Black Sigil: Blade of the Exiled
Description official description
The world of Black Sigil is filled with magic. The magic is a part of everyday life for its inhabitants, and can be harnessed by everyone. A child born into such world without any magical abilities is considered cursed, as once such a child has grown up to be a ruthless villain – General Vai, who waged war onto the kingdom of Bel Lenora. Blade of the Exiled tells a story of a young man named Kairu - an orphan adopted and raised by a nobleman of his country. Kairu is one of the cursed children - born without magic, he is feared and ostracized by most, but despite the cruelty inflicted on him by his peers he remains optimistic and compassionate. One day his adopted father – Duke Averay informs Kairu of one last opportunity granted by Spirit Temple elders to possibly ignite Kairu’s magical abilities. For this he is sent to the Spirit Temple to consult the Sacred Crystal. Albeit – Kairu appears to be beyond the crystal’s ability to heal, and upon his return to his home city Kairu is exiled from Bel Lenora.
The game is designed to resemble a SNES-era Japanese RPG not unlike Chrono Trigger or Final Fantasy VI. It features standard overhead perspective for towns and dungeons, and a Mode 7-style overworld. Like in most console role-playing games of that period, the player has to gain experience by battling randomly encountered enemies which unlike newer entries in the genre do no show up on the map. The battles are fought using a top-down, pseudo-real-time system where both, the enemies and the player characters can move freely around the field, but can only execute battle commands when their turn gage fills up.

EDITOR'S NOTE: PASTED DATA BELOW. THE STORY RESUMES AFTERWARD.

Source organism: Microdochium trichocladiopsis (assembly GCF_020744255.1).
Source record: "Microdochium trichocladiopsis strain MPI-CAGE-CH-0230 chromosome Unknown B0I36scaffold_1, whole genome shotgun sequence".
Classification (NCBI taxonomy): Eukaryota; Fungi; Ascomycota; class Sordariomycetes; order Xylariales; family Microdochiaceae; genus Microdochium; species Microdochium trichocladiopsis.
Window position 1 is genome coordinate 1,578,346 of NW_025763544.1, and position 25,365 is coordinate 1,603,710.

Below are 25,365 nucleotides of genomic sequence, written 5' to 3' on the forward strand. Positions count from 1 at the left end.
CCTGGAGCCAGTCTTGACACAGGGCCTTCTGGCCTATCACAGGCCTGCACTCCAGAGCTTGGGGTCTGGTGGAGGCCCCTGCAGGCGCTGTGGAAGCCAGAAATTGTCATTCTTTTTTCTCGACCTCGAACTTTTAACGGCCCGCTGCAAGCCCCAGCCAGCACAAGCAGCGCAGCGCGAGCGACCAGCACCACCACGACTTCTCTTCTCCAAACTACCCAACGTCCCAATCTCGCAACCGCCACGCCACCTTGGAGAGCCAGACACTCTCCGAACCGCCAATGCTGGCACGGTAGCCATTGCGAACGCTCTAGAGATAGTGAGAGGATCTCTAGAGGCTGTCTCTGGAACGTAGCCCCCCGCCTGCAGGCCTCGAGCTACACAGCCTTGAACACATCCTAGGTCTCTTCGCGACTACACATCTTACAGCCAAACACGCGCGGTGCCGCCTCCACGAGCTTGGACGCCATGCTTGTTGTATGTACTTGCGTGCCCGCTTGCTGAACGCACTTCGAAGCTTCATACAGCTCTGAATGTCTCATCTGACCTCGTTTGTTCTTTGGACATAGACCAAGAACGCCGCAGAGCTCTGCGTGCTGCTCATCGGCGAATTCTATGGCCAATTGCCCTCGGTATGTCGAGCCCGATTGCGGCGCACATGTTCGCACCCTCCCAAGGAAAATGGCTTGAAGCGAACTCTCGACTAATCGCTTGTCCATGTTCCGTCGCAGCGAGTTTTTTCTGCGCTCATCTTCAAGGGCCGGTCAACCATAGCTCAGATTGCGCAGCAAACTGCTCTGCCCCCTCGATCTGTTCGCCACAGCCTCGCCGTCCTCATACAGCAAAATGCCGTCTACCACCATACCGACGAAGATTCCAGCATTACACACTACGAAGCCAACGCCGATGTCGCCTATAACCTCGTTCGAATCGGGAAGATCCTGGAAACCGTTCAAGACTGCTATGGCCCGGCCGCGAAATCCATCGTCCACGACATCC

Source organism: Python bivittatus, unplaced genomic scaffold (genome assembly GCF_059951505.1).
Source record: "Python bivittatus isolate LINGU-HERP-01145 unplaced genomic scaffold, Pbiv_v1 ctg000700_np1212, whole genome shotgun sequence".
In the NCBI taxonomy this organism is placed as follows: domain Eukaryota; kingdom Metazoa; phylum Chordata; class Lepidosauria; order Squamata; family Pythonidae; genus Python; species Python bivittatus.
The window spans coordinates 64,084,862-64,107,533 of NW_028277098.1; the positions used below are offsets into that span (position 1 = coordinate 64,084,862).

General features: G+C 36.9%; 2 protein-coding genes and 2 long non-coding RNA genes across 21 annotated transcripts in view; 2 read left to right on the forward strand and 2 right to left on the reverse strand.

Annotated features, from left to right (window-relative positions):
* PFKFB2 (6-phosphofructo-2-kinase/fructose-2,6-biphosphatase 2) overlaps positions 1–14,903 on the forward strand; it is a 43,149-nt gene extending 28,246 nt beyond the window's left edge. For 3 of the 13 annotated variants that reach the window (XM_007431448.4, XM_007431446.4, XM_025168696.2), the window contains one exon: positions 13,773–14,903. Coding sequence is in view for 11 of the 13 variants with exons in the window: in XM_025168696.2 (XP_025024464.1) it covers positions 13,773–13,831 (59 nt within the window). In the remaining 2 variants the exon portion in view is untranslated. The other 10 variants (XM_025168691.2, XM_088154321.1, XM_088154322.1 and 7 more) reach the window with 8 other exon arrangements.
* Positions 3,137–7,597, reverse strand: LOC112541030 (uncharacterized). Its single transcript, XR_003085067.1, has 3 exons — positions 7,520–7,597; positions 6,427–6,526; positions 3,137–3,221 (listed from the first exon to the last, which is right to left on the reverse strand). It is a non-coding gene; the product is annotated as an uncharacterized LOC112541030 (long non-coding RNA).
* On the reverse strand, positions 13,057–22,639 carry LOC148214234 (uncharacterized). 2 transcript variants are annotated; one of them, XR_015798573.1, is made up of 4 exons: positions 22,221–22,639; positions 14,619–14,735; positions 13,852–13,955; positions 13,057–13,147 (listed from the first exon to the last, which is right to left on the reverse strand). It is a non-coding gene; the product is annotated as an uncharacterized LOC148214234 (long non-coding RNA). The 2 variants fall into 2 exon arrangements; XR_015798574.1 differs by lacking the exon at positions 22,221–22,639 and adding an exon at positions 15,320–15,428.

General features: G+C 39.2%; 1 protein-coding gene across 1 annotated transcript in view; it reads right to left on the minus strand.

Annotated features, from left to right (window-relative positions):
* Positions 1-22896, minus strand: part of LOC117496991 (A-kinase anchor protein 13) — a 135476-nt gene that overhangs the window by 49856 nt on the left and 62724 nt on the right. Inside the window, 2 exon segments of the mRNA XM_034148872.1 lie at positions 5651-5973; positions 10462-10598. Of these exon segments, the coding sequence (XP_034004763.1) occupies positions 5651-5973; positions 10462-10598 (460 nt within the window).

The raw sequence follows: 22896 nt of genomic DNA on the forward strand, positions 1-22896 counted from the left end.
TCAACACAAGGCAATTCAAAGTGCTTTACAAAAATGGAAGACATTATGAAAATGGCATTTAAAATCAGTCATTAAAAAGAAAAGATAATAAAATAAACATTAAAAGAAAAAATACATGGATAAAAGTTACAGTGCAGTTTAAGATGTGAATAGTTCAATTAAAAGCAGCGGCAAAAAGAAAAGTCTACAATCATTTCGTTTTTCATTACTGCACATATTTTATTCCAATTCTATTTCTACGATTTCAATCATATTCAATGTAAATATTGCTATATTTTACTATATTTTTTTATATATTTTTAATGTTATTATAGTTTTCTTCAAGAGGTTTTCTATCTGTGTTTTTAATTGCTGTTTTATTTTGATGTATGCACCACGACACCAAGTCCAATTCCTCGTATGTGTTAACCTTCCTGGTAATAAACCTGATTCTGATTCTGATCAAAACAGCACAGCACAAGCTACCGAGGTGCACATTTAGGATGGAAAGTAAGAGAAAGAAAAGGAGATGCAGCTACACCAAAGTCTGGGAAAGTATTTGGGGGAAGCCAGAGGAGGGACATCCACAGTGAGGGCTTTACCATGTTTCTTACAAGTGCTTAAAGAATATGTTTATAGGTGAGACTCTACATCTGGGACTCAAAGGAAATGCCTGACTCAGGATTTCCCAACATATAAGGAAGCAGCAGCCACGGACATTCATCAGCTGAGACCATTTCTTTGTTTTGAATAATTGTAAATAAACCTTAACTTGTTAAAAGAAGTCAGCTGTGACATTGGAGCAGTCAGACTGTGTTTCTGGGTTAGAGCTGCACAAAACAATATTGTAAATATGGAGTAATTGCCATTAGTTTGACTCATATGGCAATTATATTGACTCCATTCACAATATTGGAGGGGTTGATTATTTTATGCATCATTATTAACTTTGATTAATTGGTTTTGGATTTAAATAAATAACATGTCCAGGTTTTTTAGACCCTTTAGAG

Credits (Nintendo DS version)
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Average score: 66% (based on 15 ratings)
Average score: 3.8 out of 5 (based on 6 ratings with 1 reviews)
Black Sigil tries to look and feel like a DS port of a classic SNES RPG that for some reason we never heard of, and it largely succeeds. The similarity in look to top-tier Square games of the day was enough for some people to claim Studio Archcraft was ripping old sprites, but if one actually examines things closely they won't find a match--they're just well-done in a similar style. The music isn't exactly going to put Yasunori Mitsuda or Nobuo Uematsu out of business, but it's suitable and there are a few quite catchy tunes.
The battle system is of particular note, because I don't recall playing anything like this in the SNES days. Placement in battle and movement matter, so if anything it reminds me a bit of the later Grandia games. Characters can be moved in battle, though doing so prevents them from using a standard attack that turn--they can still use a special attack. If a character is told to attack someone further away they'll have to run to them, possibly having to pause to briefly recharge if the distance is long. Different attacks and special moves have different ranges and areas of influence; usually circles of varying radius, though occasionally you'll get something like a rectangle.